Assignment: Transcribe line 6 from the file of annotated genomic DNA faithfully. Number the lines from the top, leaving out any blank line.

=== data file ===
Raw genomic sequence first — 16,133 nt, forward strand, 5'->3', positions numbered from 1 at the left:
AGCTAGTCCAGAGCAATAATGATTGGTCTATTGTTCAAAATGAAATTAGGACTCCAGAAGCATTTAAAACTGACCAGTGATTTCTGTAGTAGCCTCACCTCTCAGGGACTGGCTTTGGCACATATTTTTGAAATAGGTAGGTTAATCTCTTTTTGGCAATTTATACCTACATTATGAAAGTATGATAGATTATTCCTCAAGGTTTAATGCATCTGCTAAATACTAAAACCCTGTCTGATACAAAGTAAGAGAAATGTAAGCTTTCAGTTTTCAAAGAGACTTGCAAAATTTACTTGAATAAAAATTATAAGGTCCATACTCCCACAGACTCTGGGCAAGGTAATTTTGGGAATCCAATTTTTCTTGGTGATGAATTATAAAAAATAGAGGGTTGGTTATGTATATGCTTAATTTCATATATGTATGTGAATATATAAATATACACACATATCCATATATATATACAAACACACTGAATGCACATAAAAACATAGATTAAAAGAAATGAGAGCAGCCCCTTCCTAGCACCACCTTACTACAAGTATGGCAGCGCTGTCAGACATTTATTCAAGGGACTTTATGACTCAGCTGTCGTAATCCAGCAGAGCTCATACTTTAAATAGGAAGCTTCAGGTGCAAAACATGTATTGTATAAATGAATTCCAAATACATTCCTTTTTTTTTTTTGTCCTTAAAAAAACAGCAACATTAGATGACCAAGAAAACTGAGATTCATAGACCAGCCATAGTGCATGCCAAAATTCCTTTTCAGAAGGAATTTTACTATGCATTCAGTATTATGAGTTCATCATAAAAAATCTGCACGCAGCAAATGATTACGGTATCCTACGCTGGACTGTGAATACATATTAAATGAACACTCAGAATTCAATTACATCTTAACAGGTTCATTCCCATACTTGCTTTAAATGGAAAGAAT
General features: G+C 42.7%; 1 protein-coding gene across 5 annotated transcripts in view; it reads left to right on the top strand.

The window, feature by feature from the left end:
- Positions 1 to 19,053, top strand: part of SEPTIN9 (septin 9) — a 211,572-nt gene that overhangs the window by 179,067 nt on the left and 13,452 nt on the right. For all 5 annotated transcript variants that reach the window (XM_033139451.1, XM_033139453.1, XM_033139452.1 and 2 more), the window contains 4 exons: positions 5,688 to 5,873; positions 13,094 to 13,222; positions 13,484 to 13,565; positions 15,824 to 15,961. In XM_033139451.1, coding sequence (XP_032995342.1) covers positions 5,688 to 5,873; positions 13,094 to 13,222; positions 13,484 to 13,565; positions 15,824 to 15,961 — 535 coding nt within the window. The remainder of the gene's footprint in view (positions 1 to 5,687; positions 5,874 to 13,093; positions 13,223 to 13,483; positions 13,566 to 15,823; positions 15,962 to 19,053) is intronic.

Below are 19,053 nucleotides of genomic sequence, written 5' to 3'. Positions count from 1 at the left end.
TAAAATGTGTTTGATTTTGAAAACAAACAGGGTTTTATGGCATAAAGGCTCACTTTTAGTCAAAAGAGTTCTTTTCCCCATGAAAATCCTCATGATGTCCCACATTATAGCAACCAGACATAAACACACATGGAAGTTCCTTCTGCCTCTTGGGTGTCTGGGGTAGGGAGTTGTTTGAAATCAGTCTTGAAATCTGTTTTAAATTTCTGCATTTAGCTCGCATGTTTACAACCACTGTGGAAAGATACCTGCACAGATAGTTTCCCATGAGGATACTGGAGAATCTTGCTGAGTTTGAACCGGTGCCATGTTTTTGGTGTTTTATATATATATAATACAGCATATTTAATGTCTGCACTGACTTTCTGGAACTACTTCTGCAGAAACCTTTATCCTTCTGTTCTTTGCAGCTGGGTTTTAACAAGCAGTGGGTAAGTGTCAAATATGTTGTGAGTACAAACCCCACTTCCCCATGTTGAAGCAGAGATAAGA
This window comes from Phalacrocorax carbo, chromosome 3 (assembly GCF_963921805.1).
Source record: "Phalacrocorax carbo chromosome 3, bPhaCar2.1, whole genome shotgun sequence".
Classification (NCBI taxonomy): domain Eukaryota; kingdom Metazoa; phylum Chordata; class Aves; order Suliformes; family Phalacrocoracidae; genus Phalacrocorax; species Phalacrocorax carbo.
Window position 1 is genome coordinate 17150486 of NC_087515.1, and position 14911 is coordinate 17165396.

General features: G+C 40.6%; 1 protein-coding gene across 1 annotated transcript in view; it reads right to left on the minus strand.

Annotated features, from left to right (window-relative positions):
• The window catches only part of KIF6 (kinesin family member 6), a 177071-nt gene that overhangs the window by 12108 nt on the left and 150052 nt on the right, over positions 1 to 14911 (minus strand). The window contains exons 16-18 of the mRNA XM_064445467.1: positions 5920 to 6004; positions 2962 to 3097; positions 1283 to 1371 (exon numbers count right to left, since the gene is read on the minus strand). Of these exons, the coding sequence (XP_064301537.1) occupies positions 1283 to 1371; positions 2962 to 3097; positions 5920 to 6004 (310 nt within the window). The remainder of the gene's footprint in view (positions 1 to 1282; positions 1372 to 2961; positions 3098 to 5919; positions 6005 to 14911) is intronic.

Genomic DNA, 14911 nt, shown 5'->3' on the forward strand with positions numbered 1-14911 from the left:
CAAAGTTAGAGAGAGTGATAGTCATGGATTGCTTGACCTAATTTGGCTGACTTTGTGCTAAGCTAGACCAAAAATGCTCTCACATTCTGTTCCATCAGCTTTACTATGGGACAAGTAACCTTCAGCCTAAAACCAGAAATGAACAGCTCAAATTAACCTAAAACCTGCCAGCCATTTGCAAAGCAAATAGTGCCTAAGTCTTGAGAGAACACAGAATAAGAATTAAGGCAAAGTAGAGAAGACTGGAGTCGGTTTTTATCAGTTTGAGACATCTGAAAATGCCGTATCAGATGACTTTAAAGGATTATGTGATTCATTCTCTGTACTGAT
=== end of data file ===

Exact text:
Below are 19,053 nucleotides of genomic sequence, written 5' to 3'. Positions count from 1 at the left end.